Presidents and Political Parties

Study the ever-evolving relationship between the President and political parties through the lenses of three eras: the president above parties; the parties above presidents; and finally presidents instead of parties.

Political Parties

Not part of the original plan of government, nor mentioned in the Constitution, and in fact distrusted by Washington and some other Founders, political parties nonetheless sprung up and organized during America’s first presidential administration. This two-section reader looks into the origins and evolution of parties, and the transformation during the Progressive Era.

Jim Crow Laws and their Impact

Despite the Reconstruction Amendments, resistance to emancipation and black equality continued, and in fact deepened, in the decades after the Civil War. Study the evolution of these laws and their impact on freedmen, and American life.

TR, Wilson, and the Progressive Reformers

What did it mean, in the early 20th Century, to be a Progressive? How did Progressives view the role, powers, and responsibilities of the United States government? How was it that Theodore Roosevelt, Woodrow Wilson, and William Taft were all self-proclaimed Progressives, and yet ran against one another in the presidential election of 1912?

FDR, World War 2, and the Holocaust

Study FDR as a wartime president, and explore his understanding of and reaction to the genocide that would become known as the Holocaust.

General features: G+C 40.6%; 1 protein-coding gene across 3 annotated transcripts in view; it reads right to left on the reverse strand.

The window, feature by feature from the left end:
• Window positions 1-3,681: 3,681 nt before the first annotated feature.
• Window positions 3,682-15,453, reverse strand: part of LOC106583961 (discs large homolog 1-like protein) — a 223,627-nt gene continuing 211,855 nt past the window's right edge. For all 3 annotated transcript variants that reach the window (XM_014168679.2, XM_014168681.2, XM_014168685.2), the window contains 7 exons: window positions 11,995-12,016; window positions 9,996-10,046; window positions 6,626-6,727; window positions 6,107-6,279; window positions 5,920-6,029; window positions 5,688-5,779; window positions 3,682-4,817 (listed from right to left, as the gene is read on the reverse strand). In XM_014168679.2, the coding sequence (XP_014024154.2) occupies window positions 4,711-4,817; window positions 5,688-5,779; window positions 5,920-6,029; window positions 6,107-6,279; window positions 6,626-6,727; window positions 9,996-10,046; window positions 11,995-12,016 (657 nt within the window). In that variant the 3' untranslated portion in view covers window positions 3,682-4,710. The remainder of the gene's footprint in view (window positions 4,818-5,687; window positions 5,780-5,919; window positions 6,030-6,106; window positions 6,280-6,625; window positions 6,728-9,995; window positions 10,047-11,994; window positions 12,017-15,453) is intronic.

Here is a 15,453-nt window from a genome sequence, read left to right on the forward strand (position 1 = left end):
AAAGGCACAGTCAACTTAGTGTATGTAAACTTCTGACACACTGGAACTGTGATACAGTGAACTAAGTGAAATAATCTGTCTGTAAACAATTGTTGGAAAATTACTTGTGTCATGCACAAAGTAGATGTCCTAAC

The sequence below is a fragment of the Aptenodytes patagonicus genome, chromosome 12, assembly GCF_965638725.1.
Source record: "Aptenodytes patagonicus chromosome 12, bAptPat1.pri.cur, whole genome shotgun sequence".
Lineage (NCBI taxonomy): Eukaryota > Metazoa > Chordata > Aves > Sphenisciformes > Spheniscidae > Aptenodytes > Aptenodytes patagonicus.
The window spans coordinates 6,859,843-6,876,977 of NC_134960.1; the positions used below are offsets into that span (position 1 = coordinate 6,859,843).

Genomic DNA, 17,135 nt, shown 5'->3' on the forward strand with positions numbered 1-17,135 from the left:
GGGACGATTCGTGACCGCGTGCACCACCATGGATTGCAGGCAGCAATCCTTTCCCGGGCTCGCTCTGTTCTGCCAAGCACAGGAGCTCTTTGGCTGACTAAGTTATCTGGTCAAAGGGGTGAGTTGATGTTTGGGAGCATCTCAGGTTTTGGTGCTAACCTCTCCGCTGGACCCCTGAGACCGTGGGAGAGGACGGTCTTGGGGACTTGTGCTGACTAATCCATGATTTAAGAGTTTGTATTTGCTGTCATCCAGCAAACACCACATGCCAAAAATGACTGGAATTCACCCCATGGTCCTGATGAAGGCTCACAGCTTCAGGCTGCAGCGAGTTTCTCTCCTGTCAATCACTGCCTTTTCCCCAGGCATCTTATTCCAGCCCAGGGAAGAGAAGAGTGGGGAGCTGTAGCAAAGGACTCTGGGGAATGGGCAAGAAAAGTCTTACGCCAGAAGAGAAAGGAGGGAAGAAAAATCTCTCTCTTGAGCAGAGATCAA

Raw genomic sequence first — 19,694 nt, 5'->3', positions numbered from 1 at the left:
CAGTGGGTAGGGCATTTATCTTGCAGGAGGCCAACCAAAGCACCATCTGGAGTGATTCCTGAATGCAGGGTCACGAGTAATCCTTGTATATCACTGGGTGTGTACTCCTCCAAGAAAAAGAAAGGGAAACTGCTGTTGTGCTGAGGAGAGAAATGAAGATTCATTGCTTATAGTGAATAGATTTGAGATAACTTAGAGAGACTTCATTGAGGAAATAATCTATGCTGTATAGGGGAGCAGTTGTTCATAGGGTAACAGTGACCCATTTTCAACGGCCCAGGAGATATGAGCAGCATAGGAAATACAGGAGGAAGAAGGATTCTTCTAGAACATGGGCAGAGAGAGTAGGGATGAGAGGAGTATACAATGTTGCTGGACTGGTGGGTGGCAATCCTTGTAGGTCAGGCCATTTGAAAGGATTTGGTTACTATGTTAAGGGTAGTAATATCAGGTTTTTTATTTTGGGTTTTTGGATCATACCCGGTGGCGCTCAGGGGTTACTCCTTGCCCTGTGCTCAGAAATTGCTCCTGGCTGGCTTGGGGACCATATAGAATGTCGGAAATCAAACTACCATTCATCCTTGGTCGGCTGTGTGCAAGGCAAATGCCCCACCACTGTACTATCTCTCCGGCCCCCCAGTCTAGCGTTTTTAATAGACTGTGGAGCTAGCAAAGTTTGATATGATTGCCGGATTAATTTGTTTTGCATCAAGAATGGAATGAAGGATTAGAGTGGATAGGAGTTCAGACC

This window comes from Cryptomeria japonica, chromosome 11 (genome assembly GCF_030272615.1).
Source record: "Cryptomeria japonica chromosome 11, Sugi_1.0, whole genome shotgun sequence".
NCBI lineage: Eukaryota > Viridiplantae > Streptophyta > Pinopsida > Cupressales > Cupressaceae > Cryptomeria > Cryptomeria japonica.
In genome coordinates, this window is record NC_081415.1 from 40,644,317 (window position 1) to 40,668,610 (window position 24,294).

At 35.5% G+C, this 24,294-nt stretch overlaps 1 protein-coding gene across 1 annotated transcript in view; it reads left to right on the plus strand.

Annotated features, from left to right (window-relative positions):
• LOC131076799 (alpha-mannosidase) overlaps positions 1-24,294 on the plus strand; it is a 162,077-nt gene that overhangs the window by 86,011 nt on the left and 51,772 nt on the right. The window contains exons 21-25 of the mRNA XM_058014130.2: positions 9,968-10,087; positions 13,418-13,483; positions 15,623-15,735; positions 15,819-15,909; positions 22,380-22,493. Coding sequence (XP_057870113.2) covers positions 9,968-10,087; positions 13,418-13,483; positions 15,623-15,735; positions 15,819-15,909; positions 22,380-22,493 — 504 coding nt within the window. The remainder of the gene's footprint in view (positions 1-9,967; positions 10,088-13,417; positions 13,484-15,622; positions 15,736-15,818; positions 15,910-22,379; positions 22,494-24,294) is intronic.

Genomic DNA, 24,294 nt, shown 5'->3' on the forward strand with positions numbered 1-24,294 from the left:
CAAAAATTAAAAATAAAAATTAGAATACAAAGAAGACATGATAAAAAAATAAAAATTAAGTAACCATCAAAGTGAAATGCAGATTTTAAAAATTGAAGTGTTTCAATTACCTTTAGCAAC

Origins of the Cold War

From wartime allies to adversaries, the relationship between the United States and Soviet Union immediately after World War 2 seemed like an unlikely change for the worse for the casual observer. Study the prewar, wartime, and immediate post-war foundations of this split – or, perhaps this return to normalcy between two powers.

The Cold War at Home, 1945-55

The Cold War is, rightly, depicted as an international event, unfolding over decades. It had, however, significant economic, social, political and legal effects on American life at home, especially during the first decade after the war’s end.

Civil Disobedience

Something of an American tradition, organized resistance to groups and laws seen as unjust is older than the republic. Look at this constant partner in American social and political life from the Founding into the 20th Century.

Civil Rights: Speeches and Leaders

America’s Civil Rights Movement has a longer history than presented in many popular textbooks. Look into the 19th Century origins and orators that formed the basis for a century-long struggle for “liberty for all.”

Supreme Court Cases That Changed America

Although this is only a selection of Landmark Cases, they are grouped into three categories for consideration and comparison: constitutional interpretation and judicial review; federalism and the commerce power; and civil rights.

Modern Social Movements

Picking up from and building off the African-American Civil Rights Movement of the 1950s and 1960s, other social reform groups and movements coalesced and worked to affect the change they sought in government, law, and society. This collection of documents helps to make sense of the impact of the 60s, the politicization of personal behaviors, and the dawning of the ‘culture wars.’